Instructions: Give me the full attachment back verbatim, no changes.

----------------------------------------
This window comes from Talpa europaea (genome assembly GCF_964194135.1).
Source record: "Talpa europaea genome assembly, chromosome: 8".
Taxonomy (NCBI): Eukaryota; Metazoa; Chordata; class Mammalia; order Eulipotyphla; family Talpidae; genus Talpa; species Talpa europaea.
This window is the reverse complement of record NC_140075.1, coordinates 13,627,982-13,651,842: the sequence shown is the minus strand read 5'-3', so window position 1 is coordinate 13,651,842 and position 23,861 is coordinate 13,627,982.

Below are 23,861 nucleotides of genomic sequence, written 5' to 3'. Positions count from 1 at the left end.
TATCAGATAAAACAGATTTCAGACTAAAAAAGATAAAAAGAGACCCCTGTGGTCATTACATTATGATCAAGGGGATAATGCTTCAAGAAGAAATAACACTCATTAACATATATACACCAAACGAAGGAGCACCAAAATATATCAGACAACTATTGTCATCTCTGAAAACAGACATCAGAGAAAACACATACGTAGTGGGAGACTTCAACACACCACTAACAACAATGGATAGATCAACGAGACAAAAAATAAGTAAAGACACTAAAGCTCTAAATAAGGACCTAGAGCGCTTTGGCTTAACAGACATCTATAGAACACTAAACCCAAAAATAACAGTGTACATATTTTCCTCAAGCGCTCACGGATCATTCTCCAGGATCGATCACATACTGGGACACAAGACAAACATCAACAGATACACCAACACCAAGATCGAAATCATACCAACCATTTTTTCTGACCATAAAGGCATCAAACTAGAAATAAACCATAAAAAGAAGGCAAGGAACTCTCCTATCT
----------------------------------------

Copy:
This window comes from Talpa europaea (genome assembly GCF_964194135.1).
Source record: "Talpa europaea genome assembly, chromosome: 8".
Taxonomy (NCBI): Eukaryota; Metazoa; Chordata; class Mammalia; order Eulipotyphla; family Talpidae; genus Talpa; species Talpa europaea.
This window is the reverse complement of record NC_140075.1, coordinates 13,627,982-13,651,842: the sequence shown is the minus strand read 5'-3', so window position 1 is coordinate 13,651,842 and position 23,861 is coordinate 13,627,982.

Below are 23,861 nucleotides of genomic sequence, written 5' to 3'. Positions count from 1 at the left end.
TATCAGATAAAACAGATTTCAGACTAAAAAAGATAAAAAGAGACCCCTGTGGTCATTACATTATGATCAAGGGGATAATGCTTCAAGAAGAAATAACACTCATTAACATATATACACCAAACGAAGGAGCACCAAAATATATCAGACAACTATTGTCATCTCTGAAAACAGACATCAGAGAAAACACATACGTAGTGGGAGACTTCAACACACCACTAACAACAATGGATAGATCAACGAGACAAAAAATAAGTAAAGACACTAAAGCTCTAAATAAGGACCTAGAGCGCTTTGGCTTAACAGACATCTATAGAACACTAAACCCAAAAATAACAGTGTACATATTTTCCTCAAGCGCTCACGGATCATTCTCCAGGATCGATCACATACTGGGACACAAGACAAACATCAACAGATACACCAACACCAAGATCGAAATCATACCAACCATTTTTTCTGACCATAAAGGCATCAAACTAGAAATAAACCATAAAAAGAAGGCAAGGAACTCTCCTATCT